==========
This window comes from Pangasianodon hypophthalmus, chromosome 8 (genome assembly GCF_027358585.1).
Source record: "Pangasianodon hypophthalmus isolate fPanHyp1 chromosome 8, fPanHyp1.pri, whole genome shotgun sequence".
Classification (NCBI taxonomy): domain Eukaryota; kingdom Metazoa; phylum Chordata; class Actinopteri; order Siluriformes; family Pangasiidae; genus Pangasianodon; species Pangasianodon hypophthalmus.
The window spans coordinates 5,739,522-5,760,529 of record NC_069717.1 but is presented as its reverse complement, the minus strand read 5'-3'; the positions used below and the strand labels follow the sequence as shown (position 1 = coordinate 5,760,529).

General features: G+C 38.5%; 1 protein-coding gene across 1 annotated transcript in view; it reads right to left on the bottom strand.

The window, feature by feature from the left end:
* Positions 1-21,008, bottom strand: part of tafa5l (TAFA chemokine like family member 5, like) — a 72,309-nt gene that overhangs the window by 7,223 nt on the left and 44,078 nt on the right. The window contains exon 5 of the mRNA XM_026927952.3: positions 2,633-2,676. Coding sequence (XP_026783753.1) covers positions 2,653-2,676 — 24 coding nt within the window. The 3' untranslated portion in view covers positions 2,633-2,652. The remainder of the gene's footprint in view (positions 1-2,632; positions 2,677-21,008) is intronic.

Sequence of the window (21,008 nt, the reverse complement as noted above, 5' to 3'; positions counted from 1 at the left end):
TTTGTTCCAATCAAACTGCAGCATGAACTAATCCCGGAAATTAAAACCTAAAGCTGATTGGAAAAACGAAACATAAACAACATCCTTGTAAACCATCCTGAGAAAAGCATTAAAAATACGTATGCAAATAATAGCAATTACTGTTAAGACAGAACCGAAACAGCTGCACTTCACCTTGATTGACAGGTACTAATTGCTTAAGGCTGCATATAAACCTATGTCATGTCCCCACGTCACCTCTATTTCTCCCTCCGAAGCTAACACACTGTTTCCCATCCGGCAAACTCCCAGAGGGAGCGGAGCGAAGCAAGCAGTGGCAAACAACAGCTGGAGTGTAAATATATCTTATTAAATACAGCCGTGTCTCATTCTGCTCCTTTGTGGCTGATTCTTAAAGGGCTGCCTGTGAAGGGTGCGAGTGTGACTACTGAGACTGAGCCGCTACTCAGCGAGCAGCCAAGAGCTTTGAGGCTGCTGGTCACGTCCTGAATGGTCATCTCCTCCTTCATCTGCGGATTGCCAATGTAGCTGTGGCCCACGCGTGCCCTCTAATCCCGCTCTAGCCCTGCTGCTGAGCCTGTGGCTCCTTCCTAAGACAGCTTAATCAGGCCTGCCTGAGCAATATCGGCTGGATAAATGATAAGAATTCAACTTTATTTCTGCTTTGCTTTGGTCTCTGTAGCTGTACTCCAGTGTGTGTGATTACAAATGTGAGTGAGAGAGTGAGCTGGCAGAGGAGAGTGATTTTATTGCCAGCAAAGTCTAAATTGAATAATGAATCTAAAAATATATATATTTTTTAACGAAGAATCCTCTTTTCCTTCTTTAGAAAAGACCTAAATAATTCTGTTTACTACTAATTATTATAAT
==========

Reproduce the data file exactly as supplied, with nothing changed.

This window comes from Pangasianodon hypophthalmus, chromosome 8 (genome assembly GCF_027358585.1).
Source record: "Pangasianodon hypophthalmus isolate fPanHyp1 chromosome 8, fPanHyp1.pri, whole genome shotgun sequence".
Classification (NCBI taxonomy): domain Eukaryota; kingdom Metazoa; phylum Chordata; class Actinopteri; order Siluriformes; family Pangasiidae; genus Pangasianodon; species Pangasianodon hypophthalmus.
The window spans coordinates 5,739,522-5,760,529 of record NC_069717.1 but is presented as its reverse complement, the minus strand read 5'-3'; the positions used below and the strand labels follow the sequence as shown (position 1 = coordinate 5,760,529).

General features: G+C 38.5%; 1 protein-coding gene across 1 annotated transcript in view; it reads right to left on the bottom strand.

The window, feature by feature from the left end:
* Positions 1-21,008, bottom strand: part of tafa5l (TAFA chemokine like family member 5, like) — a 72,309-nt gene that overhangs the window by 7,223 nt on the left and 44,078 nt on the right. The window contains exon 5 of the mRNA XM_026927952.3: positions 2,633-2,676. Coding sequence (XP_026783753.1) covers positions 2,653-2,676 — 24 coding nt within the window. The 3' untranslated portion in view covers positions 2,633-2,652. The remainder of the gene's footprint in view (positions 1-2,632; positions 2,677-21,008) is intronic.

Sequence of the window (21,008 nt, the reverse complement as noted above, 5' to 3'; positions counted from 1 at the left end):
TTTGTTCCAATCAAACTGCAGCATGAACTAATCCCGGAAATTAAAACCTAAAGCTGATTGGAAAAACGAAACATAAACAACATCCTTGTAAACCATCCTGAGAAAAGCATTAAAAATACGTATGCAAATAATAGCAATTACTGTTAAGACAGAACCGAAACAGCTGCACTTCACCTTGATTGACAGGTACTAATTGCTTAAGGCTGCATATAAACCTATGTCATGTCCCCACGTCACCTCTATTTCTCCCTCCGAAGCTAACACACTGTTTCCCATCCGGCAAACTCCCAGAGGGAGCGGAGCGAAGCAAGCAGTGGCAAACAACAGCTGGAGTGTAAATATATCTTATTAAATACAGCCGTGTCTCATTCTGCTCCTTTGTGGCTGATTCTTAAAGGGCTGCCTGTGAAGGGTGCGAGTGTGACTACTGAGACTGAGCCGCTACTCAGCGAGCAGCCAAGAGCTTTGAGGCTGCTGGTCACGTCCTGAATGGTCATCTCCTCCTTCATCTGCGGATTGCCAATGTAGCTGTGGCCCACGCGTGCCCTCTAATCCCGCTCTAGCCCTGCTGCTGAGCCTGTGGCTCCTTCCTAAGACAGCTTAATCAGGCCTGCCTGAGCAATATCGGCTGGATAAATGATAAGAATTCAACTTTATTTCTGCTTTGCTTTGGTCTCTGTAGCTGTACTCCAGTGTGTGTGATTACAAATGTGAGTGAGAGAGTGAGCTGGCAGAGGAGAGTGATTTTATTGCCAGCAAAGTCTAAATTGAATAATGAATCTAAAAATATATATATTTTTTAACGAAGAATCCTCTTTTCCTTCTTTAGAAAAGACCTAAATAATTCTGTTTACTACTAATTATTATAAT